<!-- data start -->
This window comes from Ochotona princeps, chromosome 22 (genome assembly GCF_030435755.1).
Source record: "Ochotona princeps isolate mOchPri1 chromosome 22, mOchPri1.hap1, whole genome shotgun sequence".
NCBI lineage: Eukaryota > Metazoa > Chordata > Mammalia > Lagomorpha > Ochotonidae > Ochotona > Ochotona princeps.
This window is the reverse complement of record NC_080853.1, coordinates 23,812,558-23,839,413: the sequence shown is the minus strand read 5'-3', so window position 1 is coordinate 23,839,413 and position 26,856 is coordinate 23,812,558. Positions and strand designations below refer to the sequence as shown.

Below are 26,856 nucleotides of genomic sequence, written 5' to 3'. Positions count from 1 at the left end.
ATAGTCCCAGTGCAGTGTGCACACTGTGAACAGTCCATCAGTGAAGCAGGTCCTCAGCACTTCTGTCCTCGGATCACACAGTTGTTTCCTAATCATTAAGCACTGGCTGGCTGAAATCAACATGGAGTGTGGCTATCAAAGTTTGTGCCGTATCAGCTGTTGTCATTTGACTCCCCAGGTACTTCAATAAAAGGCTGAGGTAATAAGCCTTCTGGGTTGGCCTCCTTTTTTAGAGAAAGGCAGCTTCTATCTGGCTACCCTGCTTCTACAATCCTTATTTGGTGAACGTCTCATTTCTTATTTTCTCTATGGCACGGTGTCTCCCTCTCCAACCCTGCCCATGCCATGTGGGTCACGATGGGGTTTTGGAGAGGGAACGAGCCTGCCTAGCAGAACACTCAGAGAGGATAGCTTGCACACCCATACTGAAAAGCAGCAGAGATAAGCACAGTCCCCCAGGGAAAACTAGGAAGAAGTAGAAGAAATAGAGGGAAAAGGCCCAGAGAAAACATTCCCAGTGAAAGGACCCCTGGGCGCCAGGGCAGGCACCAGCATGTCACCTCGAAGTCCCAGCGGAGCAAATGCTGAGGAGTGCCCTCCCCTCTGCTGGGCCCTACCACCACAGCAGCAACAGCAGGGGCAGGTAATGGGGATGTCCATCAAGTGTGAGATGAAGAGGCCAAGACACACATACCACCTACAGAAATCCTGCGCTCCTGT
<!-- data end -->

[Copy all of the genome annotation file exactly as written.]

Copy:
This window comes from Ochotona princeps, chromosome 22 (genome assembly GCF_030435755.1).
Source record: "Ochotona princeps isolate mOchPri1 chromosome 22, mOchPri1.hap1, whole genome shotgun sequence".
NCBI lineage: Eukaryota > Metazoa > Chordata > Mammalia > Lagomorpha > Ochotonidae > Ochotona > Ochotona princeps.
This window is the reverse complement of record NC_080853.1, coordinates 23,812,558-23,839,413: the sequence shown is the minus strand read 5'-3', so window position 1 is coordinate 23,839,413 and position 26,856 is coordinate 23,812,558. Positions and strand designations below refer to the sequence as shown.

Below are 26,856 nucleotides of genomic sequence, written 5' to 3'. Positions count from 1 at the left end.
ATAGTCCCAGTGCAGTGTGCACACTGTGAACAGTCCATCAGTGAAGCAGGTCCTCAGCACTTCTGTCCTCGGATCACACAGTTGTTTCCTAATCATTAAGCACTGGCTGGCTGAAATCAACATGGAGTGTGGCTATCAAAGTTTGTGCCGTATCAGCTGTTGTCATTTGACTCCCCAGGTACTTCAATAAAAGGCTGAGGTAATAAGCCTTCTGGGTTGGCCTCCTTTTTTAGAGAAAGGCAGCTTCTATCTGGCTACCCTGCTTCTACAATCCTTATTTGGTGAACGTCTCATTTCTTATTTTCTCTATGGCACGGTGTCTCCCTCTCCAACCCTGCCCATGCCATGTGGGTCACGATGGGGTTTTGGAGAGGGAACGAGCCTGCCTAGCAGAACACTCAGAGAGGATAGCTTGCACACCCATACTGAAAAGCAGCAGAGATAAGCACAGTCCCCCAGGGAAAACTAGGAAGAAGTAGAAGAAATAGAGGGAAAAGGCCCAGAGAAAACATTCCCAGTGAAAGGACCCCTGGGCGCCAGGGCAGGCACCAGCATGTCACCTCGAAGTCCCAGCGGAGCAAATGCTGAGGAGTGCCCTCCCCTCTGCTGGGCCCTACCACCACAGCAGCAACAGCAGGGGCAGGTAATGGGGATGTCCATCAAGTGTGAGATGAAGAGGCCAAGACACACATACCACCTACAGAAATCCTGCGCTCCTGT